July 13, 2013

Cycling Built into the Metropolis Mainstream. ~ Stephanie Sefton


Photo: Tilman Cornelius Dette

Cycling is becoming embedded into the Canadian metropolis mainstream; hopefully the rest of the country will follow.

I grew up in Thunder Bay, Ontario. Venturing out into the streets as a cyclist or pedestrian was classified as an extreme sport. Pedestrian crossings existed only in parking lots. That being said, it was understood that you ‘proceeded at your own risk.’

For many of us, we wanted to pedal our way through town but didn’t dare risk it. These activities were nothing more than recreational and definitely not meant to be on or near the roads.

Walking and cycling were not legitimate or respected modes of transportation.

I thought this was normal until I moved to Fredericton, New Brunswick. To my surprise, there were actual pedestrian crossings on main streets, bike lanes and an extensive trail system through the entire city. My bicycle was my mode of transportation and at first, these systems eased my mind—but it was only temporary. I quickly learned to hesitate at pedestrian crossings and to avoid streets as much as possible.

It was as though the idea of alternative modes of transportation was being humored but not respected or considered legitimate.

There is no argument that cycling is good for our health. Further, we can’t dispute the fact that if much of our population opted to pedal their way through the week, the decrease in emissions would be most beneficial to our environment. So, why are these modes of transportation not taken seriously in so many of our communities?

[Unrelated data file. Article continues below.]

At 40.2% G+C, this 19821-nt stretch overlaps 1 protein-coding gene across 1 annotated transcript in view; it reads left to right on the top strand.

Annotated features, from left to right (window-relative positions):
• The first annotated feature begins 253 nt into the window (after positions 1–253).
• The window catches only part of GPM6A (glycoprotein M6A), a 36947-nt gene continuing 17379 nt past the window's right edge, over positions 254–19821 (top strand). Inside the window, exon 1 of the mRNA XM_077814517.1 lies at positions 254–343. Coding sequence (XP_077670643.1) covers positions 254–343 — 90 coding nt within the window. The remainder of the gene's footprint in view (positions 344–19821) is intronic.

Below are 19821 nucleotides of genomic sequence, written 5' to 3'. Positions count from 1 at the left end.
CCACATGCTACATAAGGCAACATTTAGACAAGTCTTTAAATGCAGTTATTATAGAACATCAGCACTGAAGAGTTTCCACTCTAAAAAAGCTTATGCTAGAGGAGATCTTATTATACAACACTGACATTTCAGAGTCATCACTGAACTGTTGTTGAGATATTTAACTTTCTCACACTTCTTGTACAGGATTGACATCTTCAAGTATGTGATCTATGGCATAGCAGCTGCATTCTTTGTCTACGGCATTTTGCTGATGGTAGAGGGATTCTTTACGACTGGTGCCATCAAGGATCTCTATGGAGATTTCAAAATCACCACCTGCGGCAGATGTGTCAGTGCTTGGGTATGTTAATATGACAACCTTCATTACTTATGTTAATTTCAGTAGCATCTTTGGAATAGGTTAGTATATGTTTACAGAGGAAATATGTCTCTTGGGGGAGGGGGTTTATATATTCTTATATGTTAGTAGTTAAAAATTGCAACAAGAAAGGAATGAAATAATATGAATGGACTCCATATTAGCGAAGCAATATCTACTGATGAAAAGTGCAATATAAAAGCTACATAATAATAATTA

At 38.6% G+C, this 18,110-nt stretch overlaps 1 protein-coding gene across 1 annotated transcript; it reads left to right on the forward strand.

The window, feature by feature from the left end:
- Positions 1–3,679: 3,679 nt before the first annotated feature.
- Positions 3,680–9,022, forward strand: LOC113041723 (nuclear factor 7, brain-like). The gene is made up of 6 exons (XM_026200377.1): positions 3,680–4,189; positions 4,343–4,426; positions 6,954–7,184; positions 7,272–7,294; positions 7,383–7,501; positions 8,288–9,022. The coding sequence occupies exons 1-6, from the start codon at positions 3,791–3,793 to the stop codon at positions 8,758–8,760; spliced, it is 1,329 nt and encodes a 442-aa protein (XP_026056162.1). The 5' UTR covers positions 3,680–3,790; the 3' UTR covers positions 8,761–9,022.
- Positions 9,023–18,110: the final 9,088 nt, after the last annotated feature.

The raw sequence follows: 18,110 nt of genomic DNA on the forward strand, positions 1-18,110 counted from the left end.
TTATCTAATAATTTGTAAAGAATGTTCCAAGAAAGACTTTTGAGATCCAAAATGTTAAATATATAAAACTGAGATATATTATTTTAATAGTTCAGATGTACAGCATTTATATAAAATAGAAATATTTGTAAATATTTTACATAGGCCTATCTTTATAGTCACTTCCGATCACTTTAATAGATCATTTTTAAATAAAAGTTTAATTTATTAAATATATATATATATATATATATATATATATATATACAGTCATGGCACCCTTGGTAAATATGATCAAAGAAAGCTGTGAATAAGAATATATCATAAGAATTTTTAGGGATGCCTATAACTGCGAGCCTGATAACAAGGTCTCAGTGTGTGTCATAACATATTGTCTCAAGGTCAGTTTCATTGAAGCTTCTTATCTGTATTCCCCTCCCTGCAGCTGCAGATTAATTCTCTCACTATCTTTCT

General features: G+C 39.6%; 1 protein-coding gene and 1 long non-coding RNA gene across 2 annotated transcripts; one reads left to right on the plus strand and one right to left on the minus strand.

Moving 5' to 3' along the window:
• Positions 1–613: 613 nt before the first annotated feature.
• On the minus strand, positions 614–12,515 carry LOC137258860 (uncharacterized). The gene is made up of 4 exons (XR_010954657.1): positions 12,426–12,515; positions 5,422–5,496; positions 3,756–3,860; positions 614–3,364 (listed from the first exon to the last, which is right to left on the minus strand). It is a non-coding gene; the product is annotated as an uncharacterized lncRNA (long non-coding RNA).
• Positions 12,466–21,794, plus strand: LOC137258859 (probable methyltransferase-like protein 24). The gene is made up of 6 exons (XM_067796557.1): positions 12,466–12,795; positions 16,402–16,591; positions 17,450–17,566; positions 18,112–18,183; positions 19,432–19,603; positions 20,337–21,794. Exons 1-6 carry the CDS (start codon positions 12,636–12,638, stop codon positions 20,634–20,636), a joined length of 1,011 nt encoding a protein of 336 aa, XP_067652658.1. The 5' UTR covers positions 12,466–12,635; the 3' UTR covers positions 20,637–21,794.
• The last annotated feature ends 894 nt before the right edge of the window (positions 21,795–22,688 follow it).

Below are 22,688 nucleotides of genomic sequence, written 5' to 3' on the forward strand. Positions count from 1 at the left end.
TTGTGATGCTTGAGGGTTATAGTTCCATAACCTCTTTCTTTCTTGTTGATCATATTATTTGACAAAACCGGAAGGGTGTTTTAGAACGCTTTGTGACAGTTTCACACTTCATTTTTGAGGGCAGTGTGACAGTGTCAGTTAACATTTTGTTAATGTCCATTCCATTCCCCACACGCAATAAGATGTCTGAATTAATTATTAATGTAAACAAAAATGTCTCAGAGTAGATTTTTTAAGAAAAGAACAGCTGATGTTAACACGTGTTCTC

The metropolis cities of Toronto and Montreal are legitimizing multiple, healthy and green modes of transportation by embedding them into their infrastructure.

This video is inspiring to me and hope it will have the same effect on our smaller communities. These types of adaptations to our infrastructure will enable each of us to participate in making our lives and our environment a little greener.

It is time to move beyond my recycling, composting and gardening; despite a bit of fear, I am getting back on my bike—I will pedal through every puddle I can find knowing I am successfully contributing to a better world. I will not assume to tell you do to the same but I will extend an invite to everyone to join me.


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Ed: B. Bemel

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Stephanie Sefton